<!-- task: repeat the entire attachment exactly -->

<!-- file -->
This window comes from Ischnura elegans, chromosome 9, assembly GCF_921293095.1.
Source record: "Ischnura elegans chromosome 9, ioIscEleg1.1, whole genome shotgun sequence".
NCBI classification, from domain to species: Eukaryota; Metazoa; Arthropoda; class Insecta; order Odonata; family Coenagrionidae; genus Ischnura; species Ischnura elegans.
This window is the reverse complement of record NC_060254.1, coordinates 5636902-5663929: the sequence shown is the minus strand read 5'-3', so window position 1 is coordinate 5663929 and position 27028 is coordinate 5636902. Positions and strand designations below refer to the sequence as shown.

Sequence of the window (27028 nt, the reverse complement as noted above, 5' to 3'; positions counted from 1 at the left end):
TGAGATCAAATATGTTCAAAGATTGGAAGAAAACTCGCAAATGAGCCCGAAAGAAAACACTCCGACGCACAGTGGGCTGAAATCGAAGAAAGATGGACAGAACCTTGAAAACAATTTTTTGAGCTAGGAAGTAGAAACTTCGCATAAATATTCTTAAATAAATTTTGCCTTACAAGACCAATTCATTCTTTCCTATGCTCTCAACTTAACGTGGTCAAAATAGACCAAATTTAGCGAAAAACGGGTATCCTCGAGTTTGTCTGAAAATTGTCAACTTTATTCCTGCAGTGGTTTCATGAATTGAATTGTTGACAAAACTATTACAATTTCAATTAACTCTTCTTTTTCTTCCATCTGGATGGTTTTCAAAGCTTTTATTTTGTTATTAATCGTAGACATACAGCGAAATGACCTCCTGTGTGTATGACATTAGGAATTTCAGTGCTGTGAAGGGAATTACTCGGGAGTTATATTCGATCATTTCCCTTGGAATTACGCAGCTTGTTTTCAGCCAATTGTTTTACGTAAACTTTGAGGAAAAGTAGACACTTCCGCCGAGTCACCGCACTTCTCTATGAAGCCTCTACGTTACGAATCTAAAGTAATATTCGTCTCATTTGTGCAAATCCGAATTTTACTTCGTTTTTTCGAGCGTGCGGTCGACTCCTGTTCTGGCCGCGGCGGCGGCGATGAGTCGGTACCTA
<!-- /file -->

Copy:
This window comes from Ischnura elegans, chromosome 9, assembly GCF_921293095.1.
Source record: "Ischnura elegans chromosome 9, ioIscEleg1.1, whole genome shotgun sequence".
NCBI classification, from domain to species: Eukaryota; Metazoa; Arthropoda; class Insecta; order Odonata; family Coenagrionidae; genus Ischnura; species Ischnura elegans.
This window is the reverse complement of record NC_060254.1, coordinates 5636902-5663929: the sequence shown is the minus strand read 5'-3', so window position 1 is coordinate 5663929 and position 27028 is coordinate 5636902. Positions and strand designations below refer to the sequence as shown.

Sequence of the window (27028 nt, the reverse complement as noted above, 5' to 3'; positions counted from 1 at the left end):
TGAGATCAAATATGTTCAAAGATTGGAAGAAAACTCGCAAATGAGCCCGAAAGAAAACACTCCGACGCACAGTGGGCTGAAATCGAAGAAAGATGGACAGAACCTTGAAAACAATTTTTTGAGCTAGGAAGTAGAAACTTCGCATAAATATTCTTAAATAAATTTTGCCTTACAAGACCAATTCATTCTTTCCTATGCTCTCAACTTAACGTGGTCAAAATAGACCAAATTTAGCGAAAAACGGGTATCCTCGAGTTTGTCTGAAAATTGTCAACTTTATTCCTGCAGTGGTTTCATGAATTGAATTGTTGACAAAACTATTACAATTTCAATTAACTCTTCTTTTTCTTCCATCTGGATGGTTTTCAAAGCTTTTATTTTGTTATTAATCGTAGACATACAGCGAAATGACCTCCTGTGTGTATGACATTAGGAATTTCAGTGCTGTGAAGGGAATTACTCGGGAGTTATATTCGATCATTTCCCTTGGAATTACGCAGCTTGTTTTCAGCCAATTGTTTTACGTAAACTTTGAGGAAAAGTAGACACTTCCGCCGAGTCACCGCACTTCTCTATGAAGCCTCTACGTTACGAATCTAAAGTAATATTCGTCTCATTTGTGCAAATCCGAATTTTACTTCGTTTTTTCGAGCGTGCGGTCGACTCCTGTTCTGGCCGCGGCGGCGGCGATGAGTCGGTACCTA